Have you seen The Walking Dead? It’s about isolated groups of people trying to survive after a zombie apocalypse. Soon enough, they discover how much their own fears, and a dog-eat-dog mentality, can destroy their thinly-protected communities. In the end, they’re not so safe from anyone. Rather than those dreadful zombies staggering around outside, some of the most dangerous people prove to be the proverbial enemies within.
Sign on to Newstart and you come understand this world. Unfortunately, that’s because you’ve been conscripted to the side of the zombies. Looking on from the outside at a so-called ‘healthy’ community, you see the corruption, false privilege and hidden horror you never noticed before. Your body fills with toxins of disgust and rage. But where does all this disgust and rage poisoning your system come from? Feelings so intense they almost choke you?
Why that’s easy to answer. It’s a mirrored response to the society you were once a part of – and the ways in which it so blatantly regards you now. You hear what you are in the very public language of politics and in casual conversation around you: a leaner not a lifter; a dole bludger; one of those types who has not received a ‘fair go’ only because you’ve failed to ‘have a go’.
It’s as if you have a disease. And you do. You know you do. It’s why you have started living your life like being unemployed is a terrible secret. If people find out, if it goes on for too long, you really are as good as dead. The gap in employment does not look good on your resume; real estate agents don’t like renting you a home (it’s obvious to them you can’t keep up); socially it all becomes shameful and pathetic. Your whole world tilts downward into oblivion. And everything you do to change things for the better seems to be an uphill scramble.
You can feel, by the day, how the sickness of poverty is something others prefer to steer clear of. Donations to a charity; an outrageous moment of financial sympathy for a street beggar, sure. Those better off can feel good about making such abstract gestures. But in general, decent people shy away from the unemployed. Lest something about you infect their own lives – and pull them down to a place they fear.
History whispers in the ears of the better off. There is a feeling our good life in Australia has always been on thin ice. One of the by-products of the Global Financial Crisis in 2008 was that almost ten million homes in the USA were foreclosed on by the banks. Basically, people lost their properties or sold them at any cost. Anyone who thinks we are immune to that kind of disaster in Australia is kidding themselves. One has only to look at recent publicity around the bad behaviour of our own banks, and the fall in housing prices after years of ramped-up greed, to see we are in a heading into the red zone. A latent sense of this underlines the public distaste for, and growing fear of the unemployed – and the shutting of the doors on them. There but for the grace of God (so far), many more will go.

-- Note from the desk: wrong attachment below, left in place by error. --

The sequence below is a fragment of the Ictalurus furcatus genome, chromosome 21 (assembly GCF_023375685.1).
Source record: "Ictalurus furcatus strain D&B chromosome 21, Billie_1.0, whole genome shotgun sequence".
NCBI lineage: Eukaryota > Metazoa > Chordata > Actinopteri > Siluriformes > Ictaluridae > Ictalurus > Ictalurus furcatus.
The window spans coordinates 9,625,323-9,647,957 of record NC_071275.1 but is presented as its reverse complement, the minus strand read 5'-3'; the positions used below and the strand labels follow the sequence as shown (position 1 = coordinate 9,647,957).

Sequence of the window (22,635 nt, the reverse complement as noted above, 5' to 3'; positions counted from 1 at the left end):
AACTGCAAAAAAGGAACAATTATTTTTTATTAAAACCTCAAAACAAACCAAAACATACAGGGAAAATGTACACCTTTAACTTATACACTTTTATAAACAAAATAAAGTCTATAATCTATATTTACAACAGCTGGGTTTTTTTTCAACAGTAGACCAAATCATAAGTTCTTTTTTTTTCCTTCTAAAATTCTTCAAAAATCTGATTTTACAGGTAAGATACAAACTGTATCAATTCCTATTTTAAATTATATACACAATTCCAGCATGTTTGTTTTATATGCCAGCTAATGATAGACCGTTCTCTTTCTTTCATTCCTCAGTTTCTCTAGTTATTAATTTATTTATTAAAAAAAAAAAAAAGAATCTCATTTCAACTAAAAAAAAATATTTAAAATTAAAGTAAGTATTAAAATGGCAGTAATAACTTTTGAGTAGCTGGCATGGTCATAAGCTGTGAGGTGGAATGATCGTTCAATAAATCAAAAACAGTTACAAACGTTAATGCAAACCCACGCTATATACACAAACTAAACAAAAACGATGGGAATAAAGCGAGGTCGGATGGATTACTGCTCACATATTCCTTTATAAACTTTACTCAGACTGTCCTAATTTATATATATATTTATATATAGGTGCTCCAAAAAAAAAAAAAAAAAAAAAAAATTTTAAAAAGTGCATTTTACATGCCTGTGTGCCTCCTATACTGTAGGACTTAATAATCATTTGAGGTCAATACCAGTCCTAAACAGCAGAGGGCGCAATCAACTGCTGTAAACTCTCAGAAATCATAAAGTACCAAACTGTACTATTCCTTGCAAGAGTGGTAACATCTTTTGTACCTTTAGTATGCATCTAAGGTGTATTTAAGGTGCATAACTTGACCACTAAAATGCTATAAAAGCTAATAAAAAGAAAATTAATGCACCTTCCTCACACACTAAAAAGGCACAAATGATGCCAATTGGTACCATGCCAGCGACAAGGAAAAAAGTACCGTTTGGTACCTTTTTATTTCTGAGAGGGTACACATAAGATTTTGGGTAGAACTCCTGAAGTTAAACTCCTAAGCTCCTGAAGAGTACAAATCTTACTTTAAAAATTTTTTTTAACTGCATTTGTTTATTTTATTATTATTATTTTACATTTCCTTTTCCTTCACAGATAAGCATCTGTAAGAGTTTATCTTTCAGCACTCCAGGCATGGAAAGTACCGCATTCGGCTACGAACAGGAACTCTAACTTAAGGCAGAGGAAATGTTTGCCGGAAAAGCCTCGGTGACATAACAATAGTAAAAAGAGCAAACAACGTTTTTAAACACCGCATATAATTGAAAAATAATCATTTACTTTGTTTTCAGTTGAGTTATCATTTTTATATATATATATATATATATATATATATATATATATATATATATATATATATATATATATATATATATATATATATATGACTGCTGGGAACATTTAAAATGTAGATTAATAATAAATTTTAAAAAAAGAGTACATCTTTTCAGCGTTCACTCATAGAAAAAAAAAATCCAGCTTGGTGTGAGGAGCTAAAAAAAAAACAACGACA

Next month in Las Vegas a conference called SALT is being convened, an annual event where some of the most powerful figures in American finance and politics will gather. It’s with something approaching grim irony that a trending theme will be concerns from the super-wealthy about an awful imbalance in their economy. Everyone is nervous another GFC is in the wind, or worse. One of the speakers at SALT, Ray Dalio – the founder of the world’s biggest hedge fund and a major investor in KFC and Walmart and other low-wage employers – has gone so far as to write an 8,000 word blog on LinkedIn calling the growing gap between rich and poor “a national emergency”.
In a recent interview in The Guardian covering all this, SALT’s founder Anthony Scaramucci, a former White House director of communications, cited similar concerns. Taking Latin America as the example to avoid, Scaramucci looked at where the USA was headed and said, “You don’t want to be the guy living in your McMansion in your barbed-wired security compound while your neighbours are struggling.”